How Chevron Plans To Keep Growing In The Gulf Of Mexico

| About: Chevron Corporation (CVX)
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Summary

Chevron has a solid growth plan in the Gulf of Mexico to revive its production base.

Future discoveries and appraisal wells will support production growth.

Strong industry results point towards plenty of upside at Chevron's Guadalupe discovery.

Two major projects Chevron just turned online will add 73,400 Bo/d to its production base.

Another two developments that will come online next year and in 2018 will add another 65,000 Bo/d to its output.

Over the past few months, several major offshore Gulf of Mexico operations started up that Chevron Corporation (NYSE:CVX) is invested in. In mid-November, Hess (NYSE:HES), as the operator of the Tubular Bells project with a 57% stake, announced that the Tubular Bells was now producing oil. At its peak production rate, the Tubular Bells will pump out 44,000 BOE/d. Chevron has a 43% interest in the project.

Shortly after the Tubular Bells started up, Chevron brought the Jack and St. Malo fields online. Chevron has a 50% and 51% interest in the Jack and St. Malo fields, respectively, and is the operator of both. It also is the operator (with a 40.6% interest) of the floating production facility that is supporting production from the fields, which has the capacity to handle 170,000 bo/d and 42 MMcf/d of natural gas.

Initially the Jack/St. Malo fields will produce 94,000 bo/d and 21 MMcf/d of natural gas, which can be expanded over time as market conditions allow. Over the course of the next thirty years, Chevron will pump out over 500 million BOE from the two fields. To support future production growth, Chevron has an active exploration program testing out several different prospects in the Gulf of Mexico.

The Guadalupe discovery
To uncover new resources, Chevron has two drills ships dedicated to exploration and appraisal in the Gulf of Mexico. Last October, Chevron (42.5% stake), BP (NYSE:BP) (42.5% stake), and Venari Resources (15% stake) found oil in the Guadalupe discovery. 180 miles off the cost of Louisiana in the Keathley Canyon Block 10, Chevron (as the operator) located "significant oil pay" in the Lower Tertiary Wilcox Sands. Well No. 1 was drilled thorough 3,992 feet of water to a total depth of 30,173 feet.

Another well that was completed close by was in the Keathley Canyon Block 93, which also found "significant" amounts of oil. BP is the operator with a 80% interest in the Gila prospect, and ConocoPhillips (NYSE:COP) owns the remaining 20%. Below is a map of the two discoveries.

Source: Chevron Presentation (Gila Prospect text added)

Chevron, as the operator, also discovered oil at the Moccasin (43.75% interest, BP also has 43.75% stake) and the Buckskin (55% interest) discoveries. Investors should note that the upside from these prospects could be limited until Chevron gives investors a better idea of what to expect. According to upstreamonline, lackluster appraisal results from its wells is prompting Chevron to not build a standalone production facility to develop the Moccasin-Buckskin prospects. Instead, Chevron is reportedly going to tie-back production from the discoveries to an existing facility, limiting the production potential. It remains to be seen what Chevron plans to do, but in light of low oil prices, Chevron and its partners will probably delay the development of the two fields.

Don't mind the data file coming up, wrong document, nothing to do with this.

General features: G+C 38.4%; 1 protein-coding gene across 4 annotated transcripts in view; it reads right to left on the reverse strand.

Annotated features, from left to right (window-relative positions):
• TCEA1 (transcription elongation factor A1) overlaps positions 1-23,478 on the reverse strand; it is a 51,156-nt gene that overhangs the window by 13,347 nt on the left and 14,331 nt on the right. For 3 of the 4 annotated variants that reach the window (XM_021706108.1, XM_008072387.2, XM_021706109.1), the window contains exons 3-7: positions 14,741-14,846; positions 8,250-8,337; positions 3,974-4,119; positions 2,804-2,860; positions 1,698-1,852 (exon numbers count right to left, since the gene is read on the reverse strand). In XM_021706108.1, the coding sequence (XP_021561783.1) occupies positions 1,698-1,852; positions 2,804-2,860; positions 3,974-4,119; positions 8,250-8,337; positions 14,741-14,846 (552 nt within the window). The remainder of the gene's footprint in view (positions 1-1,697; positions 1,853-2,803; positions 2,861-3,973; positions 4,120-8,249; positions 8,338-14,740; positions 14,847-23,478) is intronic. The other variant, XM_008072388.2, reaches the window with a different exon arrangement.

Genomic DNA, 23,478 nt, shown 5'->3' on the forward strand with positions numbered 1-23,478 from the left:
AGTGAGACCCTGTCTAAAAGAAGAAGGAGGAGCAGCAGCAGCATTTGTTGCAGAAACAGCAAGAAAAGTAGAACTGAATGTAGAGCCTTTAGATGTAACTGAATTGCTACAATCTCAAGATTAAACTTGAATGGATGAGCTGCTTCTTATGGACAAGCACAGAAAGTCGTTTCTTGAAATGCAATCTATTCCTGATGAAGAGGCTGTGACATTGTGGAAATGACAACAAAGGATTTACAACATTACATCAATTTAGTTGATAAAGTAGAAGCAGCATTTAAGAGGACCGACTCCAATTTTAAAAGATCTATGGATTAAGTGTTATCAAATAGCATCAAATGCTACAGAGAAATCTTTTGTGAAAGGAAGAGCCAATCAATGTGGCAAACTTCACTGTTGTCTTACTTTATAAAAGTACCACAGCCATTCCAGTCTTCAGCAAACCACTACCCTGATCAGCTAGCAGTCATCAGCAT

New discoveries that are followed by solid results from appraisal wells create future projects that Chevron and its partners can develop. Big Foot and Stampede are two examples of how Chevron is turning discoveries into production growth.

Big Foot and beyond
Sanctioned in 2010, the Big Foot development was initially supposed to produce first oil in 2014. This was later pushed back to 2015, and is currently on track to start up next year. Chevron is the operator with a 60% interest in the development, which is targeting over 200 million BOE of resources in the field. Once operational, Big Foot will pump out 75,000 bo/d and 25 MMcf/d of natural gas.

Recently Chevron, Hess, Statoil (NYSE:STO), and Nexen, sanctioned the $6 billion Stampede development, and each partner has a 25% interest. When Hess took over as operator of the Tubular Bells, it was able to bring the project online and on time. As the operator of the Stampede project, there is a good chance Hess will be able to replicate its success. Drilling will commence in Q4 2015, with first oil expected in 2018. When the Stampede starts producing, it will pump out 80,000 bo/d as Hess and its partners target 300 million BOE of resource potential.

Final thoughts
By developing oil and gas fields in the Gulf of Mexico, Chevron is attempting to kick-start growth once more. Management is guiding to grow Chevron's output to 3.1 million BOE/d by 2017 versus the 2.568 million BOE/d it pumped out in Q3 2014. To get there, Chevron is betting big on the Gulf of Mexico and so far its strategy has paid off. Investors have yet to see the impact of the start up of the Tubular Bells and Jack/St. Malo projects, which should boost Chevron's oil output by ~73,400 bo/d at peak capacity. The Big Foot and Stampede developments will add an additional ~65,000 bo/d to Chevron's production base. Far off in the distance, discoveries like Guadalupe offer plenty of production upside.

While investors wait for Chevron's growth story to materialize, they get to pocket a solid 3.8% yield. It doesn't look like oil prices are going to go much lower, making this the perfect time to buy into Chevron. To read more about Chevron, take a look at the article below.

1. Chevron's Permian and International Shale Assets

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